Neva had made her observation to a pale girl who couldn’t have been more than sixteen—the age Neva had been when she joined the circus four years ago. The girl looked more terrified than most runaways, but maybe that was because Brother Paste, whose voice was every bit as immense as the man himself, hadn’t stopped shouting.

“The bastards stole a march on us!” he roared as the train eased into the station. “They papered over all our mummies!”

Neva mouthed “Be still” to the runaway and then leaned back to see where the big man was pointing. Lithographs of wild animals and near-naked performers coated the saloon opposite the station, the bar’s sagging walls “mummified” from top to bottom with advertisements for the circus. But while the eye-catching colors were familiar—grassy greens and peacock blues and molten reds more brilliant than any you’d find in even the best magazines—the name was wrong: “Ringling Bros.” instead of “Barnum & Bailey.”

“Would that saloon be ‘The Tipsy Cow?’” asked Floy, the only other regular advance man on board. Unruffled, he was checking the list of pasting contracts.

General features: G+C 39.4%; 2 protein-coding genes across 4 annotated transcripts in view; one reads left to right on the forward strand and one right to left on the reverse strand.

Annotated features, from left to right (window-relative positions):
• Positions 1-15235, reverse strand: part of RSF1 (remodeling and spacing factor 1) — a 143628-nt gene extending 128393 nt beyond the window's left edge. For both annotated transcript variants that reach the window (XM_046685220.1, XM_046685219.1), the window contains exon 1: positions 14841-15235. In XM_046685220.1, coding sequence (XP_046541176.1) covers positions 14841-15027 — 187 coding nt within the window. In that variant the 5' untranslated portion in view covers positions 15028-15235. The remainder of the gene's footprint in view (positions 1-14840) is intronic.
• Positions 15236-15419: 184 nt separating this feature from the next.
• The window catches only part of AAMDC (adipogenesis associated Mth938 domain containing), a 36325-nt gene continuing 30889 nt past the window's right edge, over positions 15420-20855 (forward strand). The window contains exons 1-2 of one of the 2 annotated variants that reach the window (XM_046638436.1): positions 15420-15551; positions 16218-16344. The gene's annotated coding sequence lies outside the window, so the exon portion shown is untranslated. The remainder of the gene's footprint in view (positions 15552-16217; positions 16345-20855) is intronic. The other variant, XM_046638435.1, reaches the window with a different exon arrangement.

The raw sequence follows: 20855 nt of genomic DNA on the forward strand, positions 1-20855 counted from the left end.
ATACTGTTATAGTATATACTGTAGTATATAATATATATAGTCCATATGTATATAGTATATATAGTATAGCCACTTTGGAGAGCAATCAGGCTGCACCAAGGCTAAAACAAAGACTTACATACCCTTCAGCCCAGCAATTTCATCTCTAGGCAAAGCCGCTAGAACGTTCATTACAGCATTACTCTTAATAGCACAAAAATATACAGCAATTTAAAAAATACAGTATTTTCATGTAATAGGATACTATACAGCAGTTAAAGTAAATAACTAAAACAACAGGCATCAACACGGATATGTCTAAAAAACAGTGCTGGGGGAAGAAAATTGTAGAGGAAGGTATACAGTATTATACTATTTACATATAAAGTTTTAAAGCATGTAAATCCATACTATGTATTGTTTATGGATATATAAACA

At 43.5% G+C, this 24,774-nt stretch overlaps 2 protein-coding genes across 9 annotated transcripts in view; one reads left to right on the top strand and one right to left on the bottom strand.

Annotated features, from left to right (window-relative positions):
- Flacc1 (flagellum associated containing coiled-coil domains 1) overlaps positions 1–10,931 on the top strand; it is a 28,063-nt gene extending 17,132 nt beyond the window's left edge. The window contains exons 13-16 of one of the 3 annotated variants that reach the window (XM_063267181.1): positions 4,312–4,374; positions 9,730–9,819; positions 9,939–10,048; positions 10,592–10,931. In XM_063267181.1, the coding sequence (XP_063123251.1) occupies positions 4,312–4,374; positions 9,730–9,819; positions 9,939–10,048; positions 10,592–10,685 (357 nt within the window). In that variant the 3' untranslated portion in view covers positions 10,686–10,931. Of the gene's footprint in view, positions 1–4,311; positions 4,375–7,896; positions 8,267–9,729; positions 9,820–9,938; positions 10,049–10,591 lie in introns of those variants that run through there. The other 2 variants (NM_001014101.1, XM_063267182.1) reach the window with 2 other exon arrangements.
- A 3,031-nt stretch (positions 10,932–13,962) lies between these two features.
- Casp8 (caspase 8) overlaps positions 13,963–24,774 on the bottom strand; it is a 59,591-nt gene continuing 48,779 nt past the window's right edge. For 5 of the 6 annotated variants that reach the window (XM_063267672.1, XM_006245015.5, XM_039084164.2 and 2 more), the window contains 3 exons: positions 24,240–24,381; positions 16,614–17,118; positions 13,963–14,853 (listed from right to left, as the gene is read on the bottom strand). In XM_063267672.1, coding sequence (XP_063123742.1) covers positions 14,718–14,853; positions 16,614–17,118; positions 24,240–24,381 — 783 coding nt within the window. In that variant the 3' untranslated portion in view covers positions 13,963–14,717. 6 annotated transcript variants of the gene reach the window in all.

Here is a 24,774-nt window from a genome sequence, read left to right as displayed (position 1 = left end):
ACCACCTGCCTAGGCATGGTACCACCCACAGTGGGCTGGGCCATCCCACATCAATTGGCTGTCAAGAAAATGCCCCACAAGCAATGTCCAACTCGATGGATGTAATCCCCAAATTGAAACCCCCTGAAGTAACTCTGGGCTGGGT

Brother Paste, halfway through yanking his pasting smock over his head, grunted what sounded like an affirmative. He’d spent the last hour brewing a barrel of his flour-and-water-based adhesive in case they needed to post some last-minute ads. He was probably cursing himself for not making more.

“Advance Car 1 signed the bar’s owner—a Mr. Wilcox—to a pasting contract back in May,” Floy noted. “Cars 2 and 4 confirmed it in June and July.” He struck a line through that portion of the list. “No complimentary tickets for him.”

“He’ll still get a piece of my mind,” Brother Paste growled, finally out of his smock. He hefted one of the rolling pins the advance men used to flatten the lithographs against their intended surfaces. “After we make sure the Ringling crew is good and gone. Come on, then—get yourself something to knock heads with.”